Rising energy costs may usher in workplace changes

P&G cuts travel spending 15% with virtual meetings, and other $4-a-gallon stories from IT managers

LAS VEGAS — The tipping point on fuel prices arrived about a month ago for Bill Lucas, an engineer in the IT department at Milwaukee-based utility We Energies. He stopped using his car for his 35-minute commute and now takes a bus, which costs only $2.50 each way, thanks in part to a ticket subsidy from his employer. Lucas says he has a lot of company on his bus rides.

At the corporate level, the escalating cost of petroleum products has IT departments at companies such as The Procter & Gamble Co. expanding their videoconferencing capabilities. The technology has helped P&G reduce corporate travel spending over the past year by 15%, said Marta Foster, vice president of business solutions, global business services, at the Cincinnati-based company.

Escalating fuel prices are forcing all kinds of changes by individuals and companies. In interviews at Forrester Research Inc.'s IT Forum 2008 conference here, about a dozen IT managers and senior staff said their companies are either exploring or implementing telecommuting, as well as turning to, more often than not, virtual-meeting technologies.

There is also an awareness of risks for companies that don't take such steps, especially in employee hiring and retention.

Mark Wilson, a managing consultant at Delta Initiative LLC in Chicago, said some clients consider the length of a job candidate's commute in a hiring decision.

"Our clients believe attrition is very connected to the amount of miles [employees] have to drive to work," said Wilson, who added that companies may be more inclined to hire someone with a shorter commute in the belief that a long, expensive commute "is going to wear on them sooner or later." His company provides IT enterprise consulting.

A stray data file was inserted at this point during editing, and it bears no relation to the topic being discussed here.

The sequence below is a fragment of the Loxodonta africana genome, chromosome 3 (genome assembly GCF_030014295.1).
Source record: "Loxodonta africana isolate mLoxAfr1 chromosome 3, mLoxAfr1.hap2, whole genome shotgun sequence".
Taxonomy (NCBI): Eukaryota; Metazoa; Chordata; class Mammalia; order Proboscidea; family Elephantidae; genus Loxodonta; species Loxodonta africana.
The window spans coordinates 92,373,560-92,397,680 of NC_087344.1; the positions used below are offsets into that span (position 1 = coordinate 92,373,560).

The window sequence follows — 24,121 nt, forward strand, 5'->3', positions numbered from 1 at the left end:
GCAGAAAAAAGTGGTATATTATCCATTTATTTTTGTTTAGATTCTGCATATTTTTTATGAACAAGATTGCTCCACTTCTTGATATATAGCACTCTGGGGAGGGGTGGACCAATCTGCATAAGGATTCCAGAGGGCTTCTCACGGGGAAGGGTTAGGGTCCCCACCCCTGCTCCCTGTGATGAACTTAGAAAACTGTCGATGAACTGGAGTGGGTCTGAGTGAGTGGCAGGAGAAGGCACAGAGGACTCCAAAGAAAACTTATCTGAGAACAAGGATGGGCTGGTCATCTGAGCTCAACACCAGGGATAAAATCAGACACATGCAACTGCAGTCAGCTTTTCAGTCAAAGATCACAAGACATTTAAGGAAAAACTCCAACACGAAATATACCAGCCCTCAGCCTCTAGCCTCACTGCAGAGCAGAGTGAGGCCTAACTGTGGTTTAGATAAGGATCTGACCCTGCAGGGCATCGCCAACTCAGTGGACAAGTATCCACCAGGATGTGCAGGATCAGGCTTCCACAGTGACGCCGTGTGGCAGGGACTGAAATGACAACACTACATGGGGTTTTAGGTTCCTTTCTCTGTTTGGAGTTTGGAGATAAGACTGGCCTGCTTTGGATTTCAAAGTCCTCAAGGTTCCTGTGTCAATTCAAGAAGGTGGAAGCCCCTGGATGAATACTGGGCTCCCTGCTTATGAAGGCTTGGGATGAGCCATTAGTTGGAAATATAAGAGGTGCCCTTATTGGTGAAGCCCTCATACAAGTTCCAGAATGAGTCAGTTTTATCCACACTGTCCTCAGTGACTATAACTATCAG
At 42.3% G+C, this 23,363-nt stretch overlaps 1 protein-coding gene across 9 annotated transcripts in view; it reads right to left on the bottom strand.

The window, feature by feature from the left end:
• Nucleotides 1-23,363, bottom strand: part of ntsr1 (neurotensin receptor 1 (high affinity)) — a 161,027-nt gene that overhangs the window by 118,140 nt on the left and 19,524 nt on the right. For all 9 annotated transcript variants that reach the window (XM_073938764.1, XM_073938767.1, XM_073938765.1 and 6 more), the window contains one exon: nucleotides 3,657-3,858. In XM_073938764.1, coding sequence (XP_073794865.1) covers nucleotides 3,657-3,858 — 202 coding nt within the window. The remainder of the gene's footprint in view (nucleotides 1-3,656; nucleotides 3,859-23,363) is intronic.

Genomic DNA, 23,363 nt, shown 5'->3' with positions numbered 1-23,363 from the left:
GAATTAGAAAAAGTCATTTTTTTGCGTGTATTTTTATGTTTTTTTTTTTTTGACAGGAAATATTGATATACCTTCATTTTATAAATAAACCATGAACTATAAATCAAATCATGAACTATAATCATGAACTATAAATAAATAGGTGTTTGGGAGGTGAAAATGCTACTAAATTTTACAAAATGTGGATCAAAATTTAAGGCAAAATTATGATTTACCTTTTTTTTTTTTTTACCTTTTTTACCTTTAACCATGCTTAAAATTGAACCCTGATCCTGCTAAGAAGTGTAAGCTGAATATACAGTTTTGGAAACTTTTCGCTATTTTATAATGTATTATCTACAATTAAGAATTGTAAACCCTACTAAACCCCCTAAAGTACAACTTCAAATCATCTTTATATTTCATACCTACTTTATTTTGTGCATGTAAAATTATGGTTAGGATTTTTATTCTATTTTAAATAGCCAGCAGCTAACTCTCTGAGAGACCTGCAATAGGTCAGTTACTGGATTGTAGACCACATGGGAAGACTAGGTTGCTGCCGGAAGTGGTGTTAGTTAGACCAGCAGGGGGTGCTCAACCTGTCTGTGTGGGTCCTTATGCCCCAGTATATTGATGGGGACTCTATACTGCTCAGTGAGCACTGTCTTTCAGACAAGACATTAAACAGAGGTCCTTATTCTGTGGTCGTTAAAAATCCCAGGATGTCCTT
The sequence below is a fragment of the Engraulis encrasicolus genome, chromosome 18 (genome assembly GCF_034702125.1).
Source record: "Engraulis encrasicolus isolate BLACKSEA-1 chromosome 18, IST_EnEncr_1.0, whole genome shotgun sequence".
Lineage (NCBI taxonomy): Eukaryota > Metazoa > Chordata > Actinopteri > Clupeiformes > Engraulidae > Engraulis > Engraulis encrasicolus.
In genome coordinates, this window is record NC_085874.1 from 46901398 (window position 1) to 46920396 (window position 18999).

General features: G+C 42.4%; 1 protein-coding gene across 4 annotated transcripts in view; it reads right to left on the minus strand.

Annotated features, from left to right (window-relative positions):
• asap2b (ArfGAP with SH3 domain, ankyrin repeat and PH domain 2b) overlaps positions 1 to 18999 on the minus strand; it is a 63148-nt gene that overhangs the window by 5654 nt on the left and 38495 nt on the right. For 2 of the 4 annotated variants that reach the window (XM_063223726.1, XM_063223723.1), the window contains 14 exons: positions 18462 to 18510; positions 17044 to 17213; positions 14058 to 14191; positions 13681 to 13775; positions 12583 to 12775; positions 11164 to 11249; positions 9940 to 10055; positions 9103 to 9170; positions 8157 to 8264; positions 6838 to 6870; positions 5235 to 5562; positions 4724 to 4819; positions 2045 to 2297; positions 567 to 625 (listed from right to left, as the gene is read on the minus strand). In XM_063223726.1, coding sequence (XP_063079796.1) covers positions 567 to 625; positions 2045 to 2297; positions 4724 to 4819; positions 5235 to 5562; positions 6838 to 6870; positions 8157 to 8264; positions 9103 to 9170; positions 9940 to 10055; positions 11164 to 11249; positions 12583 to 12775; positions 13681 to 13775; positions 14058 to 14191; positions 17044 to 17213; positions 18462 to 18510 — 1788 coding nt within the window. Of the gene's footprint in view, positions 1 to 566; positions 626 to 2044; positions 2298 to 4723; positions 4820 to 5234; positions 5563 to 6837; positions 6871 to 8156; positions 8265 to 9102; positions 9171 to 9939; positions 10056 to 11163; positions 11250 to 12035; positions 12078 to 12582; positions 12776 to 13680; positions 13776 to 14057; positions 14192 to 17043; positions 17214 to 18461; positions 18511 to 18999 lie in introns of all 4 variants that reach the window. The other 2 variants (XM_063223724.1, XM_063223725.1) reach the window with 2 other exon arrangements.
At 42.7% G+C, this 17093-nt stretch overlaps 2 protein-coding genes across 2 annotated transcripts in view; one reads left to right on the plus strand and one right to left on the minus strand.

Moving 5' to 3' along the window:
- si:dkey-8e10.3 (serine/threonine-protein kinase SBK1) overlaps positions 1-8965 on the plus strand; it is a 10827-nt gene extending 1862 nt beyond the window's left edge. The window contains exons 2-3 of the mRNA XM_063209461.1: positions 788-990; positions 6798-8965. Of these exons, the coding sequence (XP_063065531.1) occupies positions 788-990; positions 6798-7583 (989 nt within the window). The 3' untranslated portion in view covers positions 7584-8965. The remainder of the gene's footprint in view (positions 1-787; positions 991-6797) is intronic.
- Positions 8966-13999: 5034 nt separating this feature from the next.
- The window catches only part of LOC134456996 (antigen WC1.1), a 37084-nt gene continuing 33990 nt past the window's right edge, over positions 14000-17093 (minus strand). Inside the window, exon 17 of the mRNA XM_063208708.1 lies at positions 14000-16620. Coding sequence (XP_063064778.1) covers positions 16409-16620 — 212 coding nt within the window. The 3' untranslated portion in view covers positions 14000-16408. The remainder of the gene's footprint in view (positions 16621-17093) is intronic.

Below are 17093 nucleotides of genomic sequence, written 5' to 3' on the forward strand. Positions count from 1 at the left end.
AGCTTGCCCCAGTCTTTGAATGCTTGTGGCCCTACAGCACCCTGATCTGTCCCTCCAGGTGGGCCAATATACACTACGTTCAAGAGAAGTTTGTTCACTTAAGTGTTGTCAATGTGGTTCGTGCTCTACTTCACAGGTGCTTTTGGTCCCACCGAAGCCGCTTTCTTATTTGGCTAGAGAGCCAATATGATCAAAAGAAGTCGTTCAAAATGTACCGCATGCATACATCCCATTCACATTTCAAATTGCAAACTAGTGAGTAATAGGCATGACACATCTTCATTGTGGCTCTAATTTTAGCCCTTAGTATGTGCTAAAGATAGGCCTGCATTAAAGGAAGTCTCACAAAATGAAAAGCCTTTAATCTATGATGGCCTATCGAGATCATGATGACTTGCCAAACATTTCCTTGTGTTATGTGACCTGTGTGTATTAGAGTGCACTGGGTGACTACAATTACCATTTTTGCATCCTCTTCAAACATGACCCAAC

Jim Bagozzi, associate vice president of business solutions at Toronto-based Canadian Tire Corp., said his company is also moving toward expanding telework. The company has already found that in hiring some people with specialized skills, it has had to make it possible for them to work from remote offices rather than commute to headquarters, he said.

Telework is "a fairly new concept for us," said Bagozzi. He noted that Canadians are already on their way to paying what amounts to $5 a gallon for gas. In Toronto, for instance, gas prices are around $1.25 (Canadian) per liter (3.78 liters equals one gallon).

David Trumble, an enterprise architect at a company he asked not be named, said gas prices will likely limit the geographic radius of job candidates.

Trumble, who works in the Boston area, said it wouldn't be uncommon to hire people living in Southern New Hampshire, but he doesn't believe prospective job candidates will want to deal with a commute of 40 to 50 miles. "Time-wise it's reasonable, but cost-wise it really doesn't add up," he said.

Fred Balliet, who works on global IT strategy at London-based AstraZeneca PLC, a global pharmaceutical firm, said his company already has a "fantastic" work/life program that includes flexible schedules and telework arrangements.

Balliet, who is based in the U.S., said the response to rising energy costs has been to increase use of virtual communications and meeting tools. He has cut back on his travel to Europe, as have others at the company.

Balliet said economizing on gas also extends to his personal life. He said his family members now "bundle" their trips; they don't use the car to go shopping unless multiple errands can be accomplished by one trip. "There has to be more than one reason to go seven miles somewhere," he said.

At P&G, Foster said the company is using Cisco TelePresence, which involves having three monitors set up in a conference room. She noted that her company may be the largest user of the technology, outside of Cisco itself.

Foster said P&G is working with Cisco to improve the performance and capability of videoconferencing, but she added that she is pleased with how Cisco TelePresence works. "Within the first three or four minutes of the meeting, you forget that the technology is facilitating the meeting. It really feels like you are sitting across the table," Foster said.

Tom Jackson, an IT manager at a consumer products company he didn't want to identify, said he could work from home every day but does so only two days a week. Jackson said he likes going into the office, even though the trip in his self-described gas guzzler costs him $60 a week. "It's worth it to me to get out of the house," he said.

Copyright © 2008 IDG Communications, Inc.

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